We're not into ranking the seasons. They're all important. But I think it is meant to be significant that Easter is so long in our liturgy. For whatever else we are, Christians are the Easter People. The first apostles and the first disciples were called to be witnesses. Witnesses to what? To the risen Christ. It was the risen Jesus himself, according to Luke in the book of Acts, who gave his disciples this charge. To be a Christian is to be a disciple of Christ. To be a disciple of Christ is to bear witness to the Resurrection.
But we weren't there. And all the people who were are long dead. How can we be witnesses?
There are two ways that suggest themselves to me.
The first is that we are bearers of the story. We pass on to each succeeding generation what was passed on to us. We are Christians today because of the faithful witness of perhaps a hundred generations of Christians before us. They found the Gospels and the Church that bore them credible in each of those generations. For a good number of those centuries before us there would have been no question as to the veracity of this central Christian story. Indeed it was unimaginable for most that it was any other way. We live in a very different world. Faith is not the norm. Even for those who tick the 'Christian' box at the census every decade (a decreasing number), the idea of the bodily Resurrection of Jesus is a strange and incredible one. Many of us may shift uncomfortably in our seats when miraculous events are recounted in our weekly reading of Scripture. Nevertheless, for many of us, even though we are many years and miles distant from the events, the bodily Resurrection of Jesus is still the only credible explanation for the empty tomb on that Sunday morning. Christian faith invites us to believe something utterly beyond our usual experience – a dead man breathed again, and his broken body was transformed into one fit to live in the realm of eternity. Stop and ask yourself today as you read this: how do you explain the story of the empty tomb that first Easter Day? But take comfort and strength in this too: we are part of a community that whatever our individual doubts and puzzlement over this, holds this to be true: Christ is risen!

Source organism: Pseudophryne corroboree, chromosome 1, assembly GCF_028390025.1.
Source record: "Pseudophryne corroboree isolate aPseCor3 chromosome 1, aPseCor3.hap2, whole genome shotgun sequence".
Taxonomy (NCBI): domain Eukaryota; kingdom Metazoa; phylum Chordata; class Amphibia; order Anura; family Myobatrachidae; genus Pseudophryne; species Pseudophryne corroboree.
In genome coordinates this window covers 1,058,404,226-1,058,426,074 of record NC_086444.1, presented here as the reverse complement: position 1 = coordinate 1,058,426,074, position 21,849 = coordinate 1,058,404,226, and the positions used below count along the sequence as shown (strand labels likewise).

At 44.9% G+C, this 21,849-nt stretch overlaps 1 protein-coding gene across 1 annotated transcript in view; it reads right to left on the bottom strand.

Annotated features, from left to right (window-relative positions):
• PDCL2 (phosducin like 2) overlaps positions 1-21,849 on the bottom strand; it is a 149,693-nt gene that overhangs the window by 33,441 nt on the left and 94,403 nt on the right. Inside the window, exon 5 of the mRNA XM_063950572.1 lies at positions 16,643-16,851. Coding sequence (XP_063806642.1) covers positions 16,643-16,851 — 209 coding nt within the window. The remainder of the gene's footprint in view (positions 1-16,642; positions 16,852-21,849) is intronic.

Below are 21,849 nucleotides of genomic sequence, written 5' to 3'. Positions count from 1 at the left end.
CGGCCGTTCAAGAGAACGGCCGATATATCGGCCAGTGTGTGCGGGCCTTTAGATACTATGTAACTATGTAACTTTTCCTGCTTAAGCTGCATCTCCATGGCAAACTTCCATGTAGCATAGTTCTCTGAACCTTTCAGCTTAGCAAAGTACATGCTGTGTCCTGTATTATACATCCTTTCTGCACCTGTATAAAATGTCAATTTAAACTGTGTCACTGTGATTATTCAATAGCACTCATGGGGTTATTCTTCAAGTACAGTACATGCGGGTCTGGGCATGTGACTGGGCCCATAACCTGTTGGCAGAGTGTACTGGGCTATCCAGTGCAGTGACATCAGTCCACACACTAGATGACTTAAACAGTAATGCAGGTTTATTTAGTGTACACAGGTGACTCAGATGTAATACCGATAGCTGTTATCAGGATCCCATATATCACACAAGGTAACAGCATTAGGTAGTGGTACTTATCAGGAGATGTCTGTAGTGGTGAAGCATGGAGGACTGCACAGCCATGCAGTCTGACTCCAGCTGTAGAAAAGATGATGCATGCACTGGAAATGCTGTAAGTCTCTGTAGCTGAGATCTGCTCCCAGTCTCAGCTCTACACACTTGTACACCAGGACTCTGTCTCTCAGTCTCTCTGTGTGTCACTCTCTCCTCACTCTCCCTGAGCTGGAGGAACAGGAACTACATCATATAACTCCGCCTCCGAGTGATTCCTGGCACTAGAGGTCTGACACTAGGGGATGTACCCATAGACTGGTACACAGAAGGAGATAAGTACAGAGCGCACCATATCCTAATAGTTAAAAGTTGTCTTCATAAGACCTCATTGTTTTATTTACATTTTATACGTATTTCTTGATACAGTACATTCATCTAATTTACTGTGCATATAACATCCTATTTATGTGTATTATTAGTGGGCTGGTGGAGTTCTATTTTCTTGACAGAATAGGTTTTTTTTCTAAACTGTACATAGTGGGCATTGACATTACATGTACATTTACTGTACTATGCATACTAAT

The second is that we are 'livers' of the story. It's not just that in our worship each year we retell and re-enact this drama and in our teaching pass it on. It's that this is a story that can shape our lives as well as our words. We bear witness to the Resurrection when we live in its light, when we allow the life of eternity to fill our being in the here and now. We bear witness to the Resurrection when the transforming power of that first Easter is our lived experience each day. Again this is something that will be evident in our common life, not just our individual character, speech and behaviour. That doesn't mean we deny the reality of death and suffering around and within us, but that we live in the hope and reality of God's final word, spoken in the Resurrection of Christ: yes! Yes to life. Yes to us. Yes to the world. That's not something we can work up for ourselves. It's a gift. It comes to us when we invite the same Spirit that raised Jesus and inspired the first witnesses to live in our hearts. Through this gift of God's very self living in us, we experience God's creating, redeeming, transforming life within and among us. The signs will not always be obvious to us. But if we are really open to God's Spirit, there will be a different quality to our life that others will notice.
So let us in this season of Easter continue to greet each other with the good news: Alleluia! Christ is Risen! He is risen indeed, Alleluia! And let us look for the signs of that life within each other and in our common life.
from the Revd Mark Rodel